Friday, July 17, 2009

So, To My...Hair

Watching the recent Senate confirmation hearings of Judge Sonia Sotomayor, I've noticed an particularly important distinction between her and many of her questioners. Most of the progressive world has fixated on the fact that she is Latina, and they are white males. They have also noticed that she is, in fact, female, whereas they are males of the species. These are important differences.

What I notice, though, is that most of the Senators...the men, that is, and that still means "most"...have silver or grey hair. Judge Sotomayor has lustrous raven locks. It's night and day, ebony and ivory, living together in perfect hairmony. I'm so, so sorry. My pending vacation has addled my brain.

Whether that comes from genetics or a product entitled "Lustrous Raven," it...err..highlights...the painful truth about women, power, and hair. To have power in our culture, women must be young, or give the appearance of youth.

We males are permitted to show signs of age. While the gut that I so carefully cultivate is not viewed quite so positively, the traces of white that are popping out in my beard are a different story. Those first streaks of salt in our hair...assuming we have the good fortune to still have hair...indicate maturity and wisdom. They are also, Grecian Formula's efforts to the contrary notwithstanding, a sign of social status. Men who color their hair are trying too hard to be young, and if they're trying to be young, they must not have achieved status now. Silverback human males are at the apogee of their power in the culture.

Women, on the other hand, must be young, because a woman's power in our society is radically defined by her sexuality/nubility. Every image that pours from magazines and screens reinforces this, and women, who tend to define themselves by social expectation even more deeply than men, internalize this. They cannot be Georgia O'Keefe. They must be the Wonder Girls. Or at least Sarah Palin.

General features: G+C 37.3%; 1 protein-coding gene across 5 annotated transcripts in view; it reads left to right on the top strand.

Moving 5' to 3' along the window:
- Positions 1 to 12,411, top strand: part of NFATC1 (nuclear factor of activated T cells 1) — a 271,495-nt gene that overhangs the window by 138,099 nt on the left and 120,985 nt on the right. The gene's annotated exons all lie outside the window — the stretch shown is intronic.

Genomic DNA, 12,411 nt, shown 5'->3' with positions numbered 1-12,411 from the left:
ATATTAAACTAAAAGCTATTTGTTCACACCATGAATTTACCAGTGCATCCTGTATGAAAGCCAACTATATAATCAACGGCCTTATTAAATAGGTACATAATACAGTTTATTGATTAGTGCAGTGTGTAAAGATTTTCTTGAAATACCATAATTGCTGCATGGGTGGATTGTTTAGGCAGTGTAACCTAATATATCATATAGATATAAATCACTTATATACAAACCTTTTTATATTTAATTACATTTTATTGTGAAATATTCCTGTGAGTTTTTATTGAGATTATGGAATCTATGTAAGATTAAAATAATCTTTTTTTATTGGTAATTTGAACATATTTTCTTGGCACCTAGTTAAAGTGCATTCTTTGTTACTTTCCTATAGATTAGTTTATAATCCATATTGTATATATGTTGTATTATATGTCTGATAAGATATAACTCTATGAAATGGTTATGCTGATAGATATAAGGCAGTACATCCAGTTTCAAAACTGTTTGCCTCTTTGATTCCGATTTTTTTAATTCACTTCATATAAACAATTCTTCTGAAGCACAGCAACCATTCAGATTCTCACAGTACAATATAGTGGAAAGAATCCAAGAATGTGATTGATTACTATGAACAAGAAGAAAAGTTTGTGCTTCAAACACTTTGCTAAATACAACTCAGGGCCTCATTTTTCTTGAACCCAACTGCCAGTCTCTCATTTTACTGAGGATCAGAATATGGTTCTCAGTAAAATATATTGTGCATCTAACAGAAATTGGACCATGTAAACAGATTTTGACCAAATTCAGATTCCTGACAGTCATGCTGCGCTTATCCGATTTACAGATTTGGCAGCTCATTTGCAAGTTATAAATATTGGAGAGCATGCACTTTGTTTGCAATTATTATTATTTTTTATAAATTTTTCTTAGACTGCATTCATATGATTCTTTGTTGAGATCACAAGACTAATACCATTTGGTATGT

Age...the very thing that gives a woman wisdom and depth of knowledge...cannot be admitted. It must be hidden. Even women who have achieved positions of significant leadership feel the compulsion to carefully apply product. Why can't the Speaker of the House have her natural hair color? Why does the Secretary of State feel a societal obligation to wash that gray right out of her hair?

In large part, it's because a woman in our highly sexualized consumer culture is valued primarily by her ability to stir male desire. The depth of knowledge found in our grandmothers? Nah. We never see Grandma. We have Grandma stowed away in Soylente Greene Village, the Organic Retirement Community for FreeRange Seniors. The strong mature woman whose years have been filled with hard-earned wisdom about life and work and the world? She creeps us out, because she's all old and, like, nott hott and stuffz, ewwww.

Way I figure it, America will be ready for a woman as president when we've somehow managed to work this sickness out of our system. We don't appear to be there quite yet.